Mailinglist Archive: opensuse (1047 mails)

< Previous Next >
Re: [opensuse] (offtopic) how do you organize your data?
On 01/04/2016 05:10 AM, Bob Williams wrote:
I'm not sure this *is* offtopic.

+1



I use dedicated applications for specific files, eg. Digikam for photos,
Thunderbird address book for contact details, etc.

True and there's more than that.
The *NIX file system fits in with the hierarchical model that our minds
so often naturally assume, but also supports cross linking.

That being said... I organize my photographs - which take up the bulk
of my storage, hierarchically by year & month, but within the
applications i use, primarily darktable, i can 'tag' the images in many
ways over and above the embedded EXIF information they are already
tagged/embedded with. more to the point, i can apply many tags. The
downside is that the tags ae only visible within the application.

Users of Dolphin might see a similar phenomena.

However, that still
leaves a lot of uncategorised stuff, useful snippets, etc.

True and not true.
I have my DatabaseOfDotSigQuotes that is really just a random collection
of things in FORTUNE format. It is - sort of - searchable by grep.

I make use of KDE's BasKet to collect stuff. it great for a grab bag
and has a sort-of structure that you can shuffle around.

I make use of wikis.

On the one hand I use Tiddywiki cos its easy. That doesn't mean its
appropriate for everything. There's a plugin that makes the cross
linking more automatic and not completely CamelCase dependent, and it
you have lots of scientific work that need heavy cross referencing it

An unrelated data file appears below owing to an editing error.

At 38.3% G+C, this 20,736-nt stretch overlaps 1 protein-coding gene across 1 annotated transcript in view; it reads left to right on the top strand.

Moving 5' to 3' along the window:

glorious! It short of full-text indexing, which, lets face it, can be a
burden, as balhoo demonstrates.

on the other hand I use FosWiki, which is a 5th generation Wiki. The
wiki engine behind Wikipedia I'd rate as only 2nd or 3rd generation.
Foswiki makes the wiki itself as much or as little of a database as you
want.

Now the thing with the power of TiddlyWiki and FosWiki is that you'll
never see this pweor discussed by reviewers. its not something
superficial, out of the box; its something that you have to customise
and figure for yourself. That makes it sound like an impediment, but
that's the reality of life in so many ways that we don't think about at.
We do put a lot of effort into customizing things around us and don't
realise that investment.

I think that Xen's complaint about wikis need in browsers and/or servers
is is a bit self serving. Browsers are standard tools; If I want to
maintain my router or various household appliances I use a browser.
About the only thing that comes close is an email reader -- for those of
us who don't use browsers to read email!

As for the server issue, that may matter to those who aren't connected
(Go use Tiddlywiki!) but the reality today is that we pretty much live
on network services. heck, we're using one right now to communicate wth
this list! Email is probably the most fundamental network service with
the network of SMTP servers. Setting up a wiki is, while non trivial,
not difficult. Or perhaps it is non-trivial. My ISP,
Dreamhost, has an option to set up your own wiki, a MediaWiki, with just
a click. "Click to Deploy".
http://wiki.dreamhost.com/Available_One_Click_Installs
It is the customization, the logo, the layout, the horde of other
options, and of course the content, that require effort and some
knowledge. The same with tagging my photos!


For this and
all the personal stuff, I use Leo <http://leoeditor.com/>. Actually, it
is much more than an organiser, and I also use it, alongside Kate, to
write python code.

Now THAT *IS* interesting!

Not to belittle it, but see also Kabikaboo.
It depends on what you want to write.

--
A: Yes.
> Q: Are you sure?
>> A: Because it reverses the logical flow of conversation.
>>> Q: Why is top posting frowned upon?

--
To unsubscribe, e-mail: opensuse+unsubscribe@xxxxxxxxxxxx
To contact the owner, e-mail: opensuse+owner@xxxxxxxxxxxx

< Previous Next >
References